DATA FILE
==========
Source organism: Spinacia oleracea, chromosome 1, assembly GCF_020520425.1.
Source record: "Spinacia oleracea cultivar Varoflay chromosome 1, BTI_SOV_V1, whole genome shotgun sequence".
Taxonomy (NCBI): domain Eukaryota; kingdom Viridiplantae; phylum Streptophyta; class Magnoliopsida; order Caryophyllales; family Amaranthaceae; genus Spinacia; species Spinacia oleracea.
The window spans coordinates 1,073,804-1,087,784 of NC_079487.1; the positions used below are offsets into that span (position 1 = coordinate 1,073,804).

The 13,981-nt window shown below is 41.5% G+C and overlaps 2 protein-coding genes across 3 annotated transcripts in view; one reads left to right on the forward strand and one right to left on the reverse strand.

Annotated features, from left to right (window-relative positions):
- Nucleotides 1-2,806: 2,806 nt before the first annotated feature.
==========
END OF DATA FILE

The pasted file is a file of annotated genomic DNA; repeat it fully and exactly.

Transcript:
Source organism: Spinacia oleracea, chromosome 1, assembly GCF_020520425.1.
Source record: "Spinacia oleracea cultivar Varoflay chromosome 1, BTI_SOV_V1, whole genome shotgun sequence".
Taxonomy (NCBI): domain Eukaryota; kingdom Viridiplantae; phylum Streptophyta; class Magnoliopsida; order Caryophyllales; family Amaranthaceae; genus Spinacia; species Spinacia oleracea.
The window spans coordinates 1,073,804-1,087,784 of NC_079487.1; the positions used below are offsets into that span (position 1 = coordinate 1,073,804).

The 13,981-nt window shown below is 41.5% G+C and overlaps 2 protein-coding genes across 3 annotated transcripts in view; one reads left to right on the forward strand and one right to left on the reverse strand.

Annotated features, from left to right (window-relative positions):
- Nucleotides 1-2,806: 2,806 nt before the first annotated feature.